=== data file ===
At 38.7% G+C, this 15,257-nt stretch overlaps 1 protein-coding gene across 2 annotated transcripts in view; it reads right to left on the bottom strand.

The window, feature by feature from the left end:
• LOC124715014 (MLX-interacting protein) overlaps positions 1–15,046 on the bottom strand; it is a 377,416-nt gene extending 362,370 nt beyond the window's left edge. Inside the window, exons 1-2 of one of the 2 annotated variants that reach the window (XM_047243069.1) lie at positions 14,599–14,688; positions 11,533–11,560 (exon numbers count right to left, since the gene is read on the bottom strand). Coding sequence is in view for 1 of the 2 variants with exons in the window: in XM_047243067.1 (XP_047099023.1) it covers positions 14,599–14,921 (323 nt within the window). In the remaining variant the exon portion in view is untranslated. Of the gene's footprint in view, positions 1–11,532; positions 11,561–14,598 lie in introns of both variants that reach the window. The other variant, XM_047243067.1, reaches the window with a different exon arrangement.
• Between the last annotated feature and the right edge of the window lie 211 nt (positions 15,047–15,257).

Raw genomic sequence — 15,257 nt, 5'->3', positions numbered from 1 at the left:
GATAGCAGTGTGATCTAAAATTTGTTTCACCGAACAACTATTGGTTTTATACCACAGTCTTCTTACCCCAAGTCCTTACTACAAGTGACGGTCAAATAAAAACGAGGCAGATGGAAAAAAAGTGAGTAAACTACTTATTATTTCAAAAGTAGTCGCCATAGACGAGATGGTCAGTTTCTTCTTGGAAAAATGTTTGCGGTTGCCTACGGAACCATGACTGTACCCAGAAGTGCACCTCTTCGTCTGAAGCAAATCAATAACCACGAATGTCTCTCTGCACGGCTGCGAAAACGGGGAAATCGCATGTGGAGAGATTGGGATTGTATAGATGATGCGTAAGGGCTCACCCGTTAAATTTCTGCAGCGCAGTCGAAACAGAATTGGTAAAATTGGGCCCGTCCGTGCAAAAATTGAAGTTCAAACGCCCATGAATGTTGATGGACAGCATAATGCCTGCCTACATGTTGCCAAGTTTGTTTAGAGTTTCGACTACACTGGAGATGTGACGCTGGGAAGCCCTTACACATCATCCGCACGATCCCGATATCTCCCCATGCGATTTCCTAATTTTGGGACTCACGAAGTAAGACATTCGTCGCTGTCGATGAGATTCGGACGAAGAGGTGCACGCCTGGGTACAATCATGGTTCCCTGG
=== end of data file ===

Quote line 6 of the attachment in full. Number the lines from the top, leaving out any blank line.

GATAGCAGTGTGATCTAAAATTTGTTTCACCGAACAACTATTGGTTTTATACCACAGTCTTCTTACCCCAAGTCCTTACTACAAGTGACGGTCAAATAAAAACGAGGCAGATGGAAAAAAAGTGAGTAAACTACTTATTATTTCAAAAGTAGTCGCCATAGACGAGATGGTCAGTTTCTTCTTGGAAAAATGTTTGCGGTTGCCTACGGAACCATGACTGTACCCAGAAGTGCACCTCTTCGTCTGAAGCAAATCAATAACCACGAATGTCTCTCTGCACGGCTGCGAAAACGGGGAAATCGCATGTGGAGAGATTGGGATTGTATAGATGATGCGTAAGGGCTCACCCGTTAAATTTCTGCAGCGCAGTCGAAACAGAATTGGTAAAATTGGGCCCGTCCGTGCAAAAATTGAAGTTCAAACGCCCATGAATGTTGATGGACAGCATAATGCCTGCCTACATGTTGCCAAGTTTGTTTAGAGTTTCGACTACACTGGAGATGTGACGCTGGGAAGCCCTTACACATCATCCGCACGATCCCGATATCTCCCCATGCGATTTCCTAATTTTGGGACTCACGAAGTAAGACATTCGTCGCTGTCGATGAGATTCGGACGAAGAGGTGCACGCCTGGGTACAATCATGGTTCCCTGG